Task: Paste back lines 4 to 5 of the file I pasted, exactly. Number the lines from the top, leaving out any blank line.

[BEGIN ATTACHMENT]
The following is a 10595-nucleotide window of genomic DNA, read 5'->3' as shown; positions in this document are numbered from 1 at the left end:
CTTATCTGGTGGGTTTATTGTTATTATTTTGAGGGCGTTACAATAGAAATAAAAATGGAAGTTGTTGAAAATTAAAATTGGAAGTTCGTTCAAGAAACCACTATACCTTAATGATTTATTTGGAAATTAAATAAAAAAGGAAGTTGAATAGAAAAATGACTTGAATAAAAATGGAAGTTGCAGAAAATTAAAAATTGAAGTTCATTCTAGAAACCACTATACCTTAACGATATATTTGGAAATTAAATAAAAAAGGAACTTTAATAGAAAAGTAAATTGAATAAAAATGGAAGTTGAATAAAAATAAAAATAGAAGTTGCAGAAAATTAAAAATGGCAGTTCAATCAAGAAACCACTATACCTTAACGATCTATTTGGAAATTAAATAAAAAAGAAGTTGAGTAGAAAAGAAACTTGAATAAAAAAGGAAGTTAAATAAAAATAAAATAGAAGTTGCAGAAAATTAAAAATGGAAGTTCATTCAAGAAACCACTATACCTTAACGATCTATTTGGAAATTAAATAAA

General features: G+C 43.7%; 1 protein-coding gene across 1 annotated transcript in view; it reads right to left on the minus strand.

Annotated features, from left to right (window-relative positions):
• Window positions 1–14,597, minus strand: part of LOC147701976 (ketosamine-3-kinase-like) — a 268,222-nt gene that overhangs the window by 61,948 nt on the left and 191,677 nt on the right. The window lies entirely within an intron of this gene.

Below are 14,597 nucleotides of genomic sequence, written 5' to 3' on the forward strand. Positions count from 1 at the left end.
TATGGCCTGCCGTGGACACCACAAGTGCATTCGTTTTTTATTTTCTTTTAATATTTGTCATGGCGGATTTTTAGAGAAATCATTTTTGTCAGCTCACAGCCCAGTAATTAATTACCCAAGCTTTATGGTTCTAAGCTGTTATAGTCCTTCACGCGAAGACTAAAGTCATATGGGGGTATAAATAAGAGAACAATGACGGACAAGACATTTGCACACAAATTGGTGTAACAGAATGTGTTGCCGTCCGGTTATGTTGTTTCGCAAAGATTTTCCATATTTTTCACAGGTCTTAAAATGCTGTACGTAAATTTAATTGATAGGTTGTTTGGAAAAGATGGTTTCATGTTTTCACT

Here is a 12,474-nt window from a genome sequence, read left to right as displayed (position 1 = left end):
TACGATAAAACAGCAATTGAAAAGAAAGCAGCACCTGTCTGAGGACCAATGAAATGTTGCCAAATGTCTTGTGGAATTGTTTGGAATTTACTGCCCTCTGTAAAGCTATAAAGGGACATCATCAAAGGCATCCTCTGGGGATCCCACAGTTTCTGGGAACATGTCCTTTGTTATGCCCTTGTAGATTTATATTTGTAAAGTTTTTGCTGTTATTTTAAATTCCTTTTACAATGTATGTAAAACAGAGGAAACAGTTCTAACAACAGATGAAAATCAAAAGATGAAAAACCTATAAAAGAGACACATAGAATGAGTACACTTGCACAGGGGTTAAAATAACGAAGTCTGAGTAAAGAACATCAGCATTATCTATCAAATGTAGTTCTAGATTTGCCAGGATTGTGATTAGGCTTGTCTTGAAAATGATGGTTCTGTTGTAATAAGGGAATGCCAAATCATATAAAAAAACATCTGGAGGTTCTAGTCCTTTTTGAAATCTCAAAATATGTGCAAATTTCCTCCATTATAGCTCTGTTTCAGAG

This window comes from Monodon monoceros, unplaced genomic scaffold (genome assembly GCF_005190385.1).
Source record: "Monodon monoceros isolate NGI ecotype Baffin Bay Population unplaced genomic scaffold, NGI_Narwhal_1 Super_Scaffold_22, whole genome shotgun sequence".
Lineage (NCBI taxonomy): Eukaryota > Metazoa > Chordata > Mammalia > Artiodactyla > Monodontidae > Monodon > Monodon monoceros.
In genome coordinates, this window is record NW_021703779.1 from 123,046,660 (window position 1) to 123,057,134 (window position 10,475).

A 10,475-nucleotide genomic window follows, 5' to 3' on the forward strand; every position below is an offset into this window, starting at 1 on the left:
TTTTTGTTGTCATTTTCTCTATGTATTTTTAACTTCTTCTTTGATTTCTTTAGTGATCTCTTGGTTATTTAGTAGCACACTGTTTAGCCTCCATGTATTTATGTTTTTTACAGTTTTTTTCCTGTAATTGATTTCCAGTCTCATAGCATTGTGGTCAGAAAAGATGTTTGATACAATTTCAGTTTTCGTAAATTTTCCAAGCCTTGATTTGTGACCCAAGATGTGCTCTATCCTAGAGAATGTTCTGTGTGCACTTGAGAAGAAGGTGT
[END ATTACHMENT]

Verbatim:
Annotated features, from left to right (window-relative positions):
• Window positions 1–14,597, minus strand: part of LOC147701976 (ketosamine-3-kinase-like) — a 268,222-nt gene that overhangs the window by 61,948 nt on the left and 191,677 nt on the right. The window lies entirely within an intron of this gene.